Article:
By Isabel Ringrose
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Tories leave refugees vulnerable

The Tories lied about how many Ukrainian refugees they would take now there are concerns about their new scheme to house them
Issue 2798
Refugees are welcome here

Protests welcoming refugees earlier this year

Almost four million refugees have fled Ukraine, and some 6.5 million are displaced within the country.

People traffickers reportedly stalk the Ukrainian borders attempting to lure women into the sex trade or slave labour. 

And in Britain, the Tories’ scheme for housing refugees is raising concerns. Britain’s family visa scheme has seen just 12,000 visas issued. The Homes for Ukraine scheme allows refugees to stay with individuals or families, who are given £350 a month for up to six months.

But two weeks on, no visas have been granted, giving those applying “false hope”. And there are huge concerns that slum landlords and sex traffickers could pose as hosts and offer women and children rooms.

The answer is state-run schemes to house all refugees in long term homes. Spare rooms, short term accommodation and hotel rooms are not genuine solutions. Ukrainians also made up the largest proportion of workers on seasonal visas in 2021.

They are often exploited and forced into horrific working conditions. As the number of those in distress calling British and French border forces for help increases, so does the possibility of more deaths at sea.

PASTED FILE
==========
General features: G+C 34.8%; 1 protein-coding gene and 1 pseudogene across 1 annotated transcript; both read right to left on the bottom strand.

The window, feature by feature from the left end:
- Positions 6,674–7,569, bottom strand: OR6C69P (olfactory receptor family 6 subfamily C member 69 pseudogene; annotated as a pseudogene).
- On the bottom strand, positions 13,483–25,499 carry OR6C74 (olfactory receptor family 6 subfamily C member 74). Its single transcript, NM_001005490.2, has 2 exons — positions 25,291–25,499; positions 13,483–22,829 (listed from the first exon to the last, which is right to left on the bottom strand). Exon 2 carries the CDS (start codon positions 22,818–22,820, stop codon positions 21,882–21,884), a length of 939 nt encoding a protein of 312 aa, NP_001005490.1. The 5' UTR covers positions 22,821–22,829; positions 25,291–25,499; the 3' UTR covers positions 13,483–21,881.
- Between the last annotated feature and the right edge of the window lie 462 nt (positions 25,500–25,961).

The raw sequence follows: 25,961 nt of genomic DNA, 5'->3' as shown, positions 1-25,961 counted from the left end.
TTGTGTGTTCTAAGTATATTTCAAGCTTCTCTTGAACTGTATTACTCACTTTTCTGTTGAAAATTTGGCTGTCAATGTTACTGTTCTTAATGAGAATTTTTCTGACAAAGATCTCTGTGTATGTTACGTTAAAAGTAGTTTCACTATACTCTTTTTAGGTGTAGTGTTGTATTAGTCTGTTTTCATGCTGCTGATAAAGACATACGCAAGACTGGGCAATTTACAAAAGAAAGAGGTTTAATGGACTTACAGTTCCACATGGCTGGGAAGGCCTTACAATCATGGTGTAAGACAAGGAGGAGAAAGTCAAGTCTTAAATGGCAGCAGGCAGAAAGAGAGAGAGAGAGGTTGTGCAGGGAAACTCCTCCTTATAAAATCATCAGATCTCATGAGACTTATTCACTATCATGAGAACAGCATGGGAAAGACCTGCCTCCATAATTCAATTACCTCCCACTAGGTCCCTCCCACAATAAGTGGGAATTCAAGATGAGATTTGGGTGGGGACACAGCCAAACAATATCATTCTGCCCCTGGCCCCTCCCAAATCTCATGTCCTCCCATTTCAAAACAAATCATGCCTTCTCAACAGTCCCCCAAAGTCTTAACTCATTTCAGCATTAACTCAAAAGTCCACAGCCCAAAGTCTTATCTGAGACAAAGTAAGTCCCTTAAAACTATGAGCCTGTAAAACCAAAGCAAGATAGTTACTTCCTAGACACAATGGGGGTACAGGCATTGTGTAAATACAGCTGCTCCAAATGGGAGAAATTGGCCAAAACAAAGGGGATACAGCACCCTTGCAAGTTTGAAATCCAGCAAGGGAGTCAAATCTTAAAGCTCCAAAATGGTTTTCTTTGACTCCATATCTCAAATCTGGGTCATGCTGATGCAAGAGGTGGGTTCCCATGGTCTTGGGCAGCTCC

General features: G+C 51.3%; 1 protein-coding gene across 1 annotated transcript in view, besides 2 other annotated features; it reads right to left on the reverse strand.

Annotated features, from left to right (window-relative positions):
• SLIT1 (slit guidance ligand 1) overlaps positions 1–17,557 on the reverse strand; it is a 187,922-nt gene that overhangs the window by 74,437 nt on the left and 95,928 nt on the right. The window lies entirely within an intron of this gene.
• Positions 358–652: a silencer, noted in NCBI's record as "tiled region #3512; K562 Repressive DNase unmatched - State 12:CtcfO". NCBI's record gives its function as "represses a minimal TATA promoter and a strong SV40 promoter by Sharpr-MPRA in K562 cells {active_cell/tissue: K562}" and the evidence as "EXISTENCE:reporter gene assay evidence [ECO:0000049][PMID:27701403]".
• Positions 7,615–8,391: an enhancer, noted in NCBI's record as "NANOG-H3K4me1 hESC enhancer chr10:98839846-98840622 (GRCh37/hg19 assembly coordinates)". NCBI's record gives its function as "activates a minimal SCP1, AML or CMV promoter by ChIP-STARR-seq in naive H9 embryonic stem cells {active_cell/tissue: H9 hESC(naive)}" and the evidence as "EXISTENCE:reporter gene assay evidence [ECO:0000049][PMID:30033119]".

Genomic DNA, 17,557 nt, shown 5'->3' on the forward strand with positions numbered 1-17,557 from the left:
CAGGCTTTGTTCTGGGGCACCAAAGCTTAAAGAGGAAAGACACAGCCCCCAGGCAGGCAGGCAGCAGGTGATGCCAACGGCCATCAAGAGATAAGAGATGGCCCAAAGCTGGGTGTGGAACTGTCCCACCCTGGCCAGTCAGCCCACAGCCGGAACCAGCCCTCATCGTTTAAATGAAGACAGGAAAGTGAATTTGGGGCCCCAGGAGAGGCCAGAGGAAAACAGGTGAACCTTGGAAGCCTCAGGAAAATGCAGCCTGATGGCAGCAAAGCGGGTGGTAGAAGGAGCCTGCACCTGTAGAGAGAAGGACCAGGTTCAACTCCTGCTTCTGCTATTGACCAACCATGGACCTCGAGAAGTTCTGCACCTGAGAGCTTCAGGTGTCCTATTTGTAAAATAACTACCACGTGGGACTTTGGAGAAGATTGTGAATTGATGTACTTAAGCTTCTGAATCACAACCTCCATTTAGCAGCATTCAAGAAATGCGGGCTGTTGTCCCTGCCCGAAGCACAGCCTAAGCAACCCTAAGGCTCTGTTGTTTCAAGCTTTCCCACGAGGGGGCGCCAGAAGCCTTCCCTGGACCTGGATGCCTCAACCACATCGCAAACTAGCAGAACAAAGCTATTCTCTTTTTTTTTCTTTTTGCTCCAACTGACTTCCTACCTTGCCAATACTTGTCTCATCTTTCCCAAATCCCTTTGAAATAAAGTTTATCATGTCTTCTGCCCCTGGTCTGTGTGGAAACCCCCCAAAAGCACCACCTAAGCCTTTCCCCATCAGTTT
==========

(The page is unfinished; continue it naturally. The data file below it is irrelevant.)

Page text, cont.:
French refugee solidarity group Utopia 56, said, “While the number of deaths at the French border continues to increase, the state continues its policy of harassment, pushing more and more people to leave the territory every day.”

As crises around the world unfold, it’s no wonder thousands risk their lives to flee to safety in Britain. But Tory hypocrisy here is rife. They demonise those crossing and fail to provide the “legal” routes they claim exist.

Overseas workers trapped 

Health workers recruited from overseas to work for the NHS and care homes are being trapped in their jobs by the prospect of huge fines. In some cases, nurses are tied to their jobs for up to five years and face fees of as much as  £14,000 if they want to change jobs or return home early.

A report in the Observer newspaper said employers and agencies are using contracts designed to recoup “recruitment costs”—including those relating to flights and visas. One contract used in an NHS hospital trust in the east of England says international nurses must repay unspecified “costs related to (their) recruitment” if they leave within three years.

Those leaving within 18 months must repay “100 percent” of the costs.Health bosses are able to act in this way because they know they have the support of a government that implements a “hostile environment.”

Unions in the NHS must show them that health workers can fight back for all their colleagues.

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